Throughout the song, the narrator is trying to find ways to describe the memory of what it’s like to be there, to watch someone, to be in love. Various mental images occur, rules of poetry give him a framework and objects provide necessary tools to try and attempt, but in every case, reality eludes complete description. There always remains something beyond our grasp, something that doesn’t quite fit. “Each time we encounter and which encounter us keeps to this curious opposition of presencing, in that it always withholds itself at the same time in a concealment. The clearing in which beings stand is in itself at the same time concealment.” (BW178; PLT52) But rather than see it as a flaw, Heidegger sees this limitation on disclosure, on the clearing, as an essential element of it. Mark Wrathall explains: “there is always more to entities than we can deal with. No matter how skillful we get in dealing with entities, Heidegger argues, there will always be something about the that we can’t focus on or pay attention to…But this concealment…is precisely what makes it possible for us to deal with the thing in the first place…We get a grip on entities in the world, in other words, by generalizing, by dealing with them as instances of a known type.”4[4] The limitation of our knowledge is its very condition of possibility, and poetry reminds us how much of reality actually eludes us, even in our everyday world. The song at hand deals with a very typical memory, simply watching someone reading on a couch, and it’s a scene that could’ve occurred within Heidegger’s works as well, since he often focused on very generic, everyday moment involving generic, everyday objects that hold so much meaning and memory in them, such as Heidegger’s kitchen table: “What is there in the room there at home is the table at which one sits…Here and there it shows lines – the boys like to busy themselves at the table. These lines are not just interruptions in the paint, but rather: it was the boys and still is.” (HF69) Or it could be the narrator’s living-room couch.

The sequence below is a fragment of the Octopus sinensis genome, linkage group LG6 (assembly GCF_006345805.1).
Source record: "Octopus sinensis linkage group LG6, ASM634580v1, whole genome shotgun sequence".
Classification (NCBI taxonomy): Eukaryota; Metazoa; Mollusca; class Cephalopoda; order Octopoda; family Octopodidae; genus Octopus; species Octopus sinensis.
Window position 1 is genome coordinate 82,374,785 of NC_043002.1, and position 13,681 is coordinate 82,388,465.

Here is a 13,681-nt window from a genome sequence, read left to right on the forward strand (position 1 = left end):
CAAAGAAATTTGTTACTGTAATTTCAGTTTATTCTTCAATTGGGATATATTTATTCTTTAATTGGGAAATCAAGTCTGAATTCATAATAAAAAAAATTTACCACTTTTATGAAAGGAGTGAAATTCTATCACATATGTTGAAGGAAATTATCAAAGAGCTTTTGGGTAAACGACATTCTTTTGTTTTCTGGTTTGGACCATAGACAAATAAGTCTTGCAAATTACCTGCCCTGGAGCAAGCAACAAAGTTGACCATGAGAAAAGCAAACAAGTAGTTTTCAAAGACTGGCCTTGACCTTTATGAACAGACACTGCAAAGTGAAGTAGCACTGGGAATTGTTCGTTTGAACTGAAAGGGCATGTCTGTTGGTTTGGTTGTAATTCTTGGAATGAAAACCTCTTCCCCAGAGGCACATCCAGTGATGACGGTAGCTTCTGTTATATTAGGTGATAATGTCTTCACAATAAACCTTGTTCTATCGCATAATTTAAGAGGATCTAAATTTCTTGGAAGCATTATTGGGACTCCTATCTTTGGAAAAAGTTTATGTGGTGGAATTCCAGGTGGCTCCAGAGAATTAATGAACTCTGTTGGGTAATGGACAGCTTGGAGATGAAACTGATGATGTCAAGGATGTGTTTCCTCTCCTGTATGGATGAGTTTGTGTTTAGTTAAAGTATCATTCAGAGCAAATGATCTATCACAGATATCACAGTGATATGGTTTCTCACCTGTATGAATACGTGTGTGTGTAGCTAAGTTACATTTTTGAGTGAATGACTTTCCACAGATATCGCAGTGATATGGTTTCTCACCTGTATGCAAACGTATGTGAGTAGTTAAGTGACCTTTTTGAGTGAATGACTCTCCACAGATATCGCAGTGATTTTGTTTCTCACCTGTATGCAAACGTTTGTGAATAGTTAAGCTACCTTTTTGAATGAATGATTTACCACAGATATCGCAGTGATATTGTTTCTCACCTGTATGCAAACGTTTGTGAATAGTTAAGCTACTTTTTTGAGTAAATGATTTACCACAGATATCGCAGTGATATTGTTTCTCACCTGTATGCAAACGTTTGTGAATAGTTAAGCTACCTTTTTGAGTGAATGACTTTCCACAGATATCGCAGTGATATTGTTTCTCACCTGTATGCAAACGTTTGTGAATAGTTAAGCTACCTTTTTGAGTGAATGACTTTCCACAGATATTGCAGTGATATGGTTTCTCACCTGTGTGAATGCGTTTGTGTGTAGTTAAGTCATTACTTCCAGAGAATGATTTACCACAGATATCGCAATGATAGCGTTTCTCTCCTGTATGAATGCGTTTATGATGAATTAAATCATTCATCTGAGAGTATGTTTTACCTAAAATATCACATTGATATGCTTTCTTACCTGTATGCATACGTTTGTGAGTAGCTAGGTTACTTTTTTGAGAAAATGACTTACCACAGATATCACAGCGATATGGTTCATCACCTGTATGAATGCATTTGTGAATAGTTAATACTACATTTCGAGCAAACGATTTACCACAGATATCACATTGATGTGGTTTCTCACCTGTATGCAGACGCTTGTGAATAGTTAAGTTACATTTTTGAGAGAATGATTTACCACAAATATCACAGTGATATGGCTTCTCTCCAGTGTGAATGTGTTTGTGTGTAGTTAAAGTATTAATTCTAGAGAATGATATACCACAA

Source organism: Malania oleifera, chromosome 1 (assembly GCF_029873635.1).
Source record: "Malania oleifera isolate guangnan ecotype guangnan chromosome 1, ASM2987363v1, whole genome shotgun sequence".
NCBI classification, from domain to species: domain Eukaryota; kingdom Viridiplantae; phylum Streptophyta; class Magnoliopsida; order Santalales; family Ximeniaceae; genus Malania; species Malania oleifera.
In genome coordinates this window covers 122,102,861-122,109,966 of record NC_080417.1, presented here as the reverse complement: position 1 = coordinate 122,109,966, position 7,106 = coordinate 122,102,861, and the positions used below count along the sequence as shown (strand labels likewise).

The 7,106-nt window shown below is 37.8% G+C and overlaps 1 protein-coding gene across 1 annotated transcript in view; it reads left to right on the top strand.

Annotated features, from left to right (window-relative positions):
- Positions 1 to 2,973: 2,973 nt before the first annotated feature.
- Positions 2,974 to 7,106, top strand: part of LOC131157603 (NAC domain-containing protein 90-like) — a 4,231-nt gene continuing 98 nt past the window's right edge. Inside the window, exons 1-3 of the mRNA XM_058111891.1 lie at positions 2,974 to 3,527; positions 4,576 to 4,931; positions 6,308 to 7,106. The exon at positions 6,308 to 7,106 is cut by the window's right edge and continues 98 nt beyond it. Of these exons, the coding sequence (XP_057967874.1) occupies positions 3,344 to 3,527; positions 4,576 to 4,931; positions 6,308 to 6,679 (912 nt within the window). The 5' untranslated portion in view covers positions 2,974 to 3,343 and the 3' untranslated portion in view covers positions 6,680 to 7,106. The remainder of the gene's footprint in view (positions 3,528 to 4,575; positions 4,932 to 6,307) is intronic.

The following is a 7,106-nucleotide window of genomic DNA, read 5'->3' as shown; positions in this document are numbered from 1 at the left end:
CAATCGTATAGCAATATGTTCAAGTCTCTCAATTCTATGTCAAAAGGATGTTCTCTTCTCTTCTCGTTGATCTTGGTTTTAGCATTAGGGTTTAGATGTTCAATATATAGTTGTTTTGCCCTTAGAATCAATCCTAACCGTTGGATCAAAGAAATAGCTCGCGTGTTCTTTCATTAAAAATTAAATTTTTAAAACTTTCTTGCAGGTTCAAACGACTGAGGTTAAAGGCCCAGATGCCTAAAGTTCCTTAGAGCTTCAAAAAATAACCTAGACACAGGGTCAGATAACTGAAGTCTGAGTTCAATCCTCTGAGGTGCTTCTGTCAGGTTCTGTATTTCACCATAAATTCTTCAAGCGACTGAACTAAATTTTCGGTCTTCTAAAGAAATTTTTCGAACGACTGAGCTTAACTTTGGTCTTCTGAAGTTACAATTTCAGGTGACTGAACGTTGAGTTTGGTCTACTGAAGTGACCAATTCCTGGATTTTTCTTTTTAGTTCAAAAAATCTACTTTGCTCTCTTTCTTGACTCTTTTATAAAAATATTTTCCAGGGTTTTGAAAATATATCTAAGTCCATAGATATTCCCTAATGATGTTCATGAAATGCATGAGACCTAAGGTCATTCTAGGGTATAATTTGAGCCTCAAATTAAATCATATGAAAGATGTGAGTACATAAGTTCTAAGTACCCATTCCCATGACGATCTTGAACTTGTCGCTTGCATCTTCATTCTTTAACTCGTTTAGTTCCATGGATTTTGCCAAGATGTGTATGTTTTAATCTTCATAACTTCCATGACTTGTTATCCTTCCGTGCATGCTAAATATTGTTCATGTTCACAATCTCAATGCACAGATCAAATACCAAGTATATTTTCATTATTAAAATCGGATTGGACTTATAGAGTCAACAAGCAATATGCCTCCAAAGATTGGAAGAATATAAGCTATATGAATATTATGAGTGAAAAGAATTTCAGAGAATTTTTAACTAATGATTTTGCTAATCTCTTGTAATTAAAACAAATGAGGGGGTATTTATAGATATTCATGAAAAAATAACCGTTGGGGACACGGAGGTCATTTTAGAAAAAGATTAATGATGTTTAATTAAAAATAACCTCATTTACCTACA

When you leave here,
when you go from a home you take all that you own